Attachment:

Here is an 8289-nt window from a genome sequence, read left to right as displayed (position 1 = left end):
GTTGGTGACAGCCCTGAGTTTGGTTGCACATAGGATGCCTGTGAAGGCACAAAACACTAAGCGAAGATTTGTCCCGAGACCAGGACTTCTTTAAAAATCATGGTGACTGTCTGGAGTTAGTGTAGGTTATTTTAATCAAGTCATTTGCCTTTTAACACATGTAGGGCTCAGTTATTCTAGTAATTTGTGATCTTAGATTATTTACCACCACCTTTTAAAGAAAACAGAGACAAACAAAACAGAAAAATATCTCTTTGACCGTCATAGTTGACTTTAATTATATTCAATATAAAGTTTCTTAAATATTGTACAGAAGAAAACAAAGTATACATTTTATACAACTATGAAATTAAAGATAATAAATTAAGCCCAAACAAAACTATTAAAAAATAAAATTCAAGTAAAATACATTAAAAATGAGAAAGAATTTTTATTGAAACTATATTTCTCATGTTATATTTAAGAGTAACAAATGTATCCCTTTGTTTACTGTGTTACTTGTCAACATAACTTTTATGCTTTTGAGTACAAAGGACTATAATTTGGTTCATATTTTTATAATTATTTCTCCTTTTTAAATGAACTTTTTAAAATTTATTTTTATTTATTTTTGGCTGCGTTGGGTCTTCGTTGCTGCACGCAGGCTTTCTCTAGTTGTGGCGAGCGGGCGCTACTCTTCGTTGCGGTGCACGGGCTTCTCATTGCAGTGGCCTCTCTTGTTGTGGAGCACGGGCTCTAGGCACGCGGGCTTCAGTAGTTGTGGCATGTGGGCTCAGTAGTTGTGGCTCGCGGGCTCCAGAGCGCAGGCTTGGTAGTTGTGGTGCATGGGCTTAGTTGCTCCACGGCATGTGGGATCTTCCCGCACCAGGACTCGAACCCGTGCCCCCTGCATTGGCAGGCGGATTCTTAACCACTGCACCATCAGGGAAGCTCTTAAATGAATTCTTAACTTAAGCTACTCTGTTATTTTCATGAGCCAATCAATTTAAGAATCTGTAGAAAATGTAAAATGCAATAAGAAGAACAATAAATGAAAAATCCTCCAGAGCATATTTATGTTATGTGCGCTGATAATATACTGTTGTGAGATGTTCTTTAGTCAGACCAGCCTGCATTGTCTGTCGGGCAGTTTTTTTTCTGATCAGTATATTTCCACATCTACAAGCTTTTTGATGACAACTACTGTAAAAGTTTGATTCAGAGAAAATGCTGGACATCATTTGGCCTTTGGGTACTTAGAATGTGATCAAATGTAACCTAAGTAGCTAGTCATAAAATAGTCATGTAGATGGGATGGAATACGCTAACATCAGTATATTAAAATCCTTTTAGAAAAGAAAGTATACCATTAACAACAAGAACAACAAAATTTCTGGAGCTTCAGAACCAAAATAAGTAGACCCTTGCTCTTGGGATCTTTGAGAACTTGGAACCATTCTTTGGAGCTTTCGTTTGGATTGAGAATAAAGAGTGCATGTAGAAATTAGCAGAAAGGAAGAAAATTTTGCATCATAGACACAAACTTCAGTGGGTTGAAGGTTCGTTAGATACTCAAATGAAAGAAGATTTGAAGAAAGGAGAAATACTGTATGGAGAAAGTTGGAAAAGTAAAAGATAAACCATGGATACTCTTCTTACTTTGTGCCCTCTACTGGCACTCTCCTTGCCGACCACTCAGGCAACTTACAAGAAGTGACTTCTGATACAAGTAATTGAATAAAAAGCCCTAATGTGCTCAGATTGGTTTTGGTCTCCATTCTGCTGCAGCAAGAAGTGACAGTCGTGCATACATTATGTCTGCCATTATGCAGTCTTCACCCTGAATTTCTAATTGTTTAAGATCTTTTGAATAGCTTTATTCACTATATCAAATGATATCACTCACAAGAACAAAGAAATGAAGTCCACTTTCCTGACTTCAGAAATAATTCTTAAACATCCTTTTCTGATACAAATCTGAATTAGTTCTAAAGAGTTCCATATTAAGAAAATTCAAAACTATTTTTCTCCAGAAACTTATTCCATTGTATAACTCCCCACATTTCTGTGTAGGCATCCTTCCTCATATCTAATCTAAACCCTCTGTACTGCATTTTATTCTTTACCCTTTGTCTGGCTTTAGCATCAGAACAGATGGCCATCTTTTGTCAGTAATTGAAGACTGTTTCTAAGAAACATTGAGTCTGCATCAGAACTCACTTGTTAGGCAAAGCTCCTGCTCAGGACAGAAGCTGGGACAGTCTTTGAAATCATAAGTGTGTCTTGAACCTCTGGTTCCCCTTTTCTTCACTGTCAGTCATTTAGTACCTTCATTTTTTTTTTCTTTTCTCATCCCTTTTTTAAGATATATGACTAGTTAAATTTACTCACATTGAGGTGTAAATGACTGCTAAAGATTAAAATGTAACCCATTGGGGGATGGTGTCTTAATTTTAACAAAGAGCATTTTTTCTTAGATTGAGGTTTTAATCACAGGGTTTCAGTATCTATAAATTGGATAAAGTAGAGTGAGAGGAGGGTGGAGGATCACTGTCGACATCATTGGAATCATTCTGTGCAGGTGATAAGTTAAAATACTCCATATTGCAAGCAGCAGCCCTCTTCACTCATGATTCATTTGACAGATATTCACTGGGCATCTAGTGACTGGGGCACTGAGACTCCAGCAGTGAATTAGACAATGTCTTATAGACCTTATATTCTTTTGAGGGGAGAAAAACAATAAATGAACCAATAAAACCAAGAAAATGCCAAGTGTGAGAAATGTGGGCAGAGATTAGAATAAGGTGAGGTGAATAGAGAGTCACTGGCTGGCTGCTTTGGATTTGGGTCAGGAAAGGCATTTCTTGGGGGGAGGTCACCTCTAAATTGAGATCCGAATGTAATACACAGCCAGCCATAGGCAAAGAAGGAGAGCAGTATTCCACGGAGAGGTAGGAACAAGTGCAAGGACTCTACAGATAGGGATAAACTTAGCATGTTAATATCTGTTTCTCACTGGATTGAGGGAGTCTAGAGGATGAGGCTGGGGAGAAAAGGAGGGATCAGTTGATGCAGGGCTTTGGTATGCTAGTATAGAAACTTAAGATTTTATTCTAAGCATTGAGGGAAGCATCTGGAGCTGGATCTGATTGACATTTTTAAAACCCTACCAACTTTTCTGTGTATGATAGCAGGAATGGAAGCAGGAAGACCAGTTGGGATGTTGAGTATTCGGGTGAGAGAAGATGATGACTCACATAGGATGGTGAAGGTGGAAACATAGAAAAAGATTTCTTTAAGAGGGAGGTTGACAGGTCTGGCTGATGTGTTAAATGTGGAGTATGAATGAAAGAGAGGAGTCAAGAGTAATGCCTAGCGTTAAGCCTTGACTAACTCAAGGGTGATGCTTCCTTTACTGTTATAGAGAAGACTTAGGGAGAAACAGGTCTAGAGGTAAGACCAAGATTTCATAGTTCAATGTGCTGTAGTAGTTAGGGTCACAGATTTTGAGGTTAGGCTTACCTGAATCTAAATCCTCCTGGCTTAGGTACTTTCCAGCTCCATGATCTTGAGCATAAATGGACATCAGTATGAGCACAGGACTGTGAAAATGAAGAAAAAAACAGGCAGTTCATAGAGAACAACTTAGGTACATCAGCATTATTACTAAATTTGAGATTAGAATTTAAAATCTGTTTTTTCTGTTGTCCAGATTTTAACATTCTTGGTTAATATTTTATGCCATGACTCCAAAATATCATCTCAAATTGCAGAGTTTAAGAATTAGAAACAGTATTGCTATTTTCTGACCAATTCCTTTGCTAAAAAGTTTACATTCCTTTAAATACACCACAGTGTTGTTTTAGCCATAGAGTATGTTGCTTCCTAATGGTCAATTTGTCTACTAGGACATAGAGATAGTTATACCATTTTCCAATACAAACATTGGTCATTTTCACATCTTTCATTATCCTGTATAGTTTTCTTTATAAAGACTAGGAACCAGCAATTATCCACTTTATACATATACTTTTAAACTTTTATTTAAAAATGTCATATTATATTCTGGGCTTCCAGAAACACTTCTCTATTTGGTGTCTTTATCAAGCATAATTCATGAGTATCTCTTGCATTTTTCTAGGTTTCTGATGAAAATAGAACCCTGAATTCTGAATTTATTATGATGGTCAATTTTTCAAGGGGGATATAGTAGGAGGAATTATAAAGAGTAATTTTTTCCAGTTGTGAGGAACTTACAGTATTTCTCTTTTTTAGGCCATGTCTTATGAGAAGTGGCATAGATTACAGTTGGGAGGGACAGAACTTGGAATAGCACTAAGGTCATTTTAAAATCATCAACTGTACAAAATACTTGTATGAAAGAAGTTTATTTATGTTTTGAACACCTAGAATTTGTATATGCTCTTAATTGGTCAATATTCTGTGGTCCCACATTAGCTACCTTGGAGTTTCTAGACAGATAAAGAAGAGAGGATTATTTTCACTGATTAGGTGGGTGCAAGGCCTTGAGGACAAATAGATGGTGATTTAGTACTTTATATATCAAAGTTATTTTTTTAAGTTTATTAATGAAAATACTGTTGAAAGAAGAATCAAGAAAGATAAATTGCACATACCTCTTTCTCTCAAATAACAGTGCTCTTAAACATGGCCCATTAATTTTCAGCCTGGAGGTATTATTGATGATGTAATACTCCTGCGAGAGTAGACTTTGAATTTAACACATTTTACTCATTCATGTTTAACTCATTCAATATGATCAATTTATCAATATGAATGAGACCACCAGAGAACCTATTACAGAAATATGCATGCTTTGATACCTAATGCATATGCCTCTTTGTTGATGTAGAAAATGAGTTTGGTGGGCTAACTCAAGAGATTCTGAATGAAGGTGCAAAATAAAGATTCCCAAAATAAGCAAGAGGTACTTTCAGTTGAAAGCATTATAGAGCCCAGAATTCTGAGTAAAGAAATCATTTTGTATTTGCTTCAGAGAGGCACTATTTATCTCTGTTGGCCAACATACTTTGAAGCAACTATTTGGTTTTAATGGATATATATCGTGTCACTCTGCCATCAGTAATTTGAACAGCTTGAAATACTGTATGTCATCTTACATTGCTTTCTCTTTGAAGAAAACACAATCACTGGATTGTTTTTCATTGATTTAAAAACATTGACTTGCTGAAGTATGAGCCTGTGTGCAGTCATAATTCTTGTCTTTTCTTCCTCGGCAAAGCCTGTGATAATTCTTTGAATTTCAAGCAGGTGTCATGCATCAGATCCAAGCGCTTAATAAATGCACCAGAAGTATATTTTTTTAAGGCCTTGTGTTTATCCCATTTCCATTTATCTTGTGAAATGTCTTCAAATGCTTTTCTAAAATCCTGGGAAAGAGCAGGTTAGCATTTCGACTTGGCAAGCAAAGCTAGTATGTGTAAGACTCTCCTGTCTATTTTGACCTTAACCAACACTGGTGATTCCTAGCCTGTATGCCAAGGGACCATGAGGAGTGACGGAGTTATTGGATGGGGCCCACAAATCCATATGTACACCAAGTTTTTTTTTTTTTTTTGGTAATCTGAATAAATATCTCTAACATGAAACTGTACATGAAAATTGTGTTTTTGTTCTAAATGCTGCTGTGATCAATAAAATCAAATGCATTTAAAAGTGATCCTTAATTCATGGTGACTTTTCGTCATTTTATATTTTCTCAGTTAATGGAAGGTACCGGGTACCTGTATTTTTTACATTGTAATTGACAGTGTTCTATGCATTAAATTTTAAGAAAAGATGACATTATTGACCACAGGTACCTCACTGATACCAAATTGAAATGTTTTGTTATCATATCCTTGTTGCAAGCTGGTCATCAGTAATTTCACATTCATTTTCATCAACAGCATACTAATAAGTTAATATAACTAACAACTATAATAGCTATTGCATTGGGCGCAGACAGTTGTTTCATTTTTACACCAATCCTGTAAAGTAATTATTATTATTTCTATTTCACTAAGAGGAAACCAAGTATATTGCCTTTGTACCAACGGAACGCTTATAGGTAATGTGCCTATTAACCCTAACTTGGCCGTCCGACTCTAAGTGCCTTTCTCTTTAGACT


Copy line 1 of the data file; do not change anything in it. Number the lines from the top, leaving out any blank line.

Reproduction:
Here is an 8289-nt window from a genome sequence, read left to right as displayed (position 1 = left end):